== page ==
Library Standards and URIs
Tue, 13 Dec 1994 07:50:24 -0500

Date: Tue, 13 Dec 1994 07:50:24 -0500
Message-Id: <>
Subject: Library Standards and URIs

Larry suggested I go ahead and post these notes to the list.  Its just an outline,
and hence may be less than entirely scrutable to those not in attendence (perhaps
those who were, as well ;-).  I'd be happy to take up the discussion with any who
have comments or questions.



IETF  December, 1994 
San Jose, California 
URI  Working Group 
Existing Library Standards and the Evolution of  
Uniform Resource Characteristics 
Stuart Weibel 
Senior Research Scientist 
Office of Research 
OCLC Online Computer Library Center 
I. Objective of the Library Community: 
  Integrate electronic resource discovery with existing 
  paper resource discovery and retrieval. 
  (don't break what works) 
II. Basic Assumptions about URCs and their relationship to existing 
    library standards: 
   The Virtual library and the RL library must interoperate if the 
   needs of users are to be met.  
   Different object types have different requirements; not everything  
   should be described in the same ways or with the same level of detail. 
   URCs will have type attributes and perhaps level attributes.  
   URC types should share a common kernel of data elements.  
   URCs will be mapped algorithmically into and out of MARC records;  
   to the extent they are designed with this in mind, the Net and  
   existing libraries will work better together.  MARC need not be 
   the syntactical wrapper for URCs, but the rules for encoding 
   MARC records (Anglo-American Cataloging Rules, or AACR-2) should 
   inform those elements of the URC that are similar. 
   Creation of URCs will take place over a wide spectrum of sources and  
   methods, with varying  degrees of richness and quality: 
      - professional catalogers 
      - publishers  
      - authors 
      - content experts 
      - automatic  cataloging 
   The richness and quality of records will thus vary across a broad  
   range; it will be necessary to develop procedures and means to  
   promote records from one level to a higher level, by addition of 
   more information, or application of authority control, for example. 
III. Authority Control:  
   Authority control will loom ever larger as an essential feature of 
   networked information management as the quanity of information 
   on the networks increases. 
   Authority control helps brings some things together and separate  
   others.  For example, many versions of a single intellectual work  
   can be grouped as a single work by the application of a Uniform Title. 
   Name authority records can be used to distinguish among many objects  
   having apparently similar author fields, but different actual authors. 
   There are exisiting procedures (and data files) for addressing these 
   issues now extant in the world of bibliographic description that can 
   be applied to networked information as this becomes necessary,  
      Personal Names 
      Corporate Names 
      Geographic Names 
      Uniform Titles 
      Subjects (controlled vocabularies) 
IV. Versioning  
   A very hard problem: countervailing priorities generally obtain. 
   A gerneral reader may just want any copy of Hamlet; multiple versions 
   in a catalog are confusing.  A scholar may be very interested in the  
   history of editions of Hamlet; for her, the same information that was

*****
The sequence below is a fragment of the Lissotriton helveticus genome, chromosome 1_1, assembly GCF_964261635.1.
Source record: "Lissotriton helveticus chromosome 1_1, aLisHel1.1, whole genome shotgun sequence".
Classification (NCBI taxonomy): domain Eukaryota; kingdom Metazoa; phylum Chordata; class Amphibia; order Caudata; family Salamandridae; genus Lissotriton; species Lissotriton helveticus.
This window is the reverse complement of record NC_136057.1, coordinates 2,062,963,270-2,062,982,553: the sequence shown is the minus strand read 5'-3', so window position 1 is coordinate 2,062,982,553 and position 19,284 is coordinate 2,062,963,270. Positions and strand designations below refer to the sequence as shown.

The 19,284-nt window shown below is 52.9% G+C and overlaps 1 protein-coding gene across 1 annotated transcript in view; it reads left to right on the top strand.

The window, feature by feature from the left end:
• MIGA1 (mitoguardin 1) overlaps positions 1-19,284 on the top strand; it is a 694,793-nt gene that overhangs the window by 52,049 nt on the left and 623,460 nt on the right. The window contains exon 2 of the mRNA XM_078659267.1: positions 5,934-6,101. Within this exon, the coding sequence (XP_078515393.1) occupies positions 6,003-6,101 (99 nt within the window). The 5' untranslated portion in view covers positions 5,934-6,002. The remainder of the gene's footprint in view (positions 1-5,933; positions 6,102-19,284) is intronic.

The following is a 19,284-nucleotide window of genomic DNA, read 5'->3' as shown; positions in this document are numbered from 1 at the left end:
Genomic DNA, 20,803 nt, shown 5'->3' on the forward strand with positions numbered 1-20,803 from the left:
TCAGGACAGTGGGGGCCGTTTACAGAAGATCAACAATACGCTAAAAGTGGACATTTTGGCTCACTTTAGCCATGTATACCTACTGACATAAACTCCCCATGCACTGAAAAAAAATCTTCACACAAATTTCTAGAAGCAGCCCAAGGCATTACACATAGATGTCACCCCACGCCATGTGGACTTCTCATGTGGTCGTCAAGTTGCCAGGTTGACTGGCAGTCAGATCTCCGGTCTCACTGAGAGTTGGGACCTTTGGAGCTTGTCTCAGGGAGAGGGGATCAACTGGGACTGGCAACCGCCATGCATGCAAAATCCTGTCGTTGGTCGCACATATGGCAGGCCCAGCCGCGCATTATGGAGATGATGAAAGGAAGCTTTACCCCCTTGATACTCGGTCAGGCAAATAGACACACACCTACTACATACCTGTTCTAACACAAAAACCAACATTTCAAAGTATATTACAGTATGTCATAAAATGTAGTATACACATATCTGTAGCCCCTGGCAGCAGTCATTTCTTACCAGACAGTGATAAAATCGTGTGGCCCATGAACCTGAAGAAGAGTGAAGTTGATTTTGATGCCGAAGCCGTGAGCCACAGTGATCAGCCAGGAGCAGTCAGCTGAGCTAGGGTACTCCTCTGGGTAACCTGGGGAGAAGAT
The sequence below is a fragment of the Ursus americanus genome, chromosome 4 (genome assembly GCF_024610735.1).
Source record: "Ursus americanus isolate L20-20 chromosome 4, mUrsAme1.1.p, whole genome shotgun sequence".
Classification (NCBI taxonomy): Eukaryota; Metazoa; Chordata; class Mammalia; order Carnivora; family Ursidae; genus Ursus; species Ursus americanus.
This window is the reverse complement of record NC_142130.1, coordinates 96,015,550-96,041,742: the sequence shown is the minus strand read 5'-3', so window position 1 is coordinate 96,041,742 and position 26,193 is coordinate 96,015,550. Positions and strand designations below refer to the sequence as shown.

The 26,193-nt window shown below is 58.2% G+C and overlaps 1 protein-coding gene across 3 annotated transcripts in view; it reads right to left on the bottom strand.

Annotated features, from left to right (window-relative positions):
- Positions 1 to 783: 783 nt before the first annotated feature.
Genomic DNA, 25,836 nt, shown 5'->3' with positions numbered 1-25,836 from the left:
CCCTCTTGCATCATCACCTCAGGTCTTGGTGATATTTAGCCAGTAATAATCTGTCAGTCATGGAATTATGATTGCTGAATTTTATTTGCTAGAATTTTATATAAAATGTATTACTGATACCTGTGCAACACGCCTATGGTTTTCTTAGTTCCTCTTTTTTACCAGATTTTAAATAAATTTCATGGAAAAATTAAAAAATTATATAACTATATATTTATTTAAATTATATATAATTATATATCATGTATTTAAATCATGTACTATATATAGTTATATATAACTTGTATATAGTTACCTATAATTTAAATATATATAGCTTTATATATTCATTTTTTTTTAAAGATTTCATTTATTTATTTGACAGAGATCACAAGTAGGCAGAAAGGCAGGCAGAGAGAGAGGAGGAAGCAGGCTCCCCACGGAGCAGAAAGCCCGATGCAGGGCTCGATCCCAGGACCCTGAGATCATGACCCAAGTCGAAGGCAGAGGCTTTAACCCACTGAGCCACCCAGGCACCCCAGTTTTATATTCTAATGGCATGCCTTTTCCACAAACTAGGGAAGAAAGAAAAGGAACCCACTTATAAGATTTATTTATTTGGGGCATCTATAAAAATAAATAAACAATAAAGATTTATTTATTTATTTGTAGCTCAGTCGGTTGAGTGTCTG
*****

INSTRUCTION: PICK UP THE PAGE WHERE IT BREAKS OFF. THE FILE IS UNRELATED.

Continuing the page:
an annoyance to the general user is essential to her purpose. 
   Examples of two strategies for control numbers that have implications 
   for versioning: 
         - Assigned by publishers (distributed naming authotrity 
         - Essentially an inventory control identifier 
         - the same intellectual work is often assigned many ISBNs; 
           successive editions, different formats, etc.  
         - Assigned by a central authority 
         - Oriented more towards identification of            
           intellectual content than an artifact. 
V. Possible Candidates for URC Kernels 
   Text Encoding Initiative Headers:  
      Part of a ten year project to define the structure (in SGML) of  
      scholarly text.  Considerable attention has been paid to mapping  
      into and out of existing bibliographic data models. 
   Core Bibliographic Record:  
      A new standard of bibliographic description, positioned between 
      full cataloging minimal level cataloging standards.  The goal is 
      to reduce the costs of cataloging without substantiallty  
      compromising the usefulsness of the resulting records.  May provide  
      some insights as to a target level of description for electronic  
VI. Further Reading: 
The following articles afford an introduction to TEI headers and their 
application, as well as some background on the evolution of cataloging 
standards in libraries. 
The Documentation of Electronic Texts Using Text Encoding Initiative  
Headers: An Introduction 
Richard Giordano 
Library Resources and Technical Services 
38(4) 389-401 1994 
   Discusses the benefits and possible faults of the TEI header as a 
   basis for electronic text cataloging.  A basic introduction to TEI 
Cataloging Electronic Texts: The University of Virginia Library  
Edward Gaynor 
Library Resources and Technical Services 
38(4) 403-413 
   Describes one of the first efforts to integrate electronic document 
   cataloging in a conventional library environment; discusses aspects 
   of mapping between TEI headers and MARC records. 
The Core Record: A New Bibliographic Standard 
Willy Cromwell 
Library Resources and Technical Services 
38(4) 415-424 1994 
   A background paper on the development of a new cataloging level 
   intended to reduce the costs of cataloging; less extensive than 
   conventional full-level cataloging, more detailed than minimal-level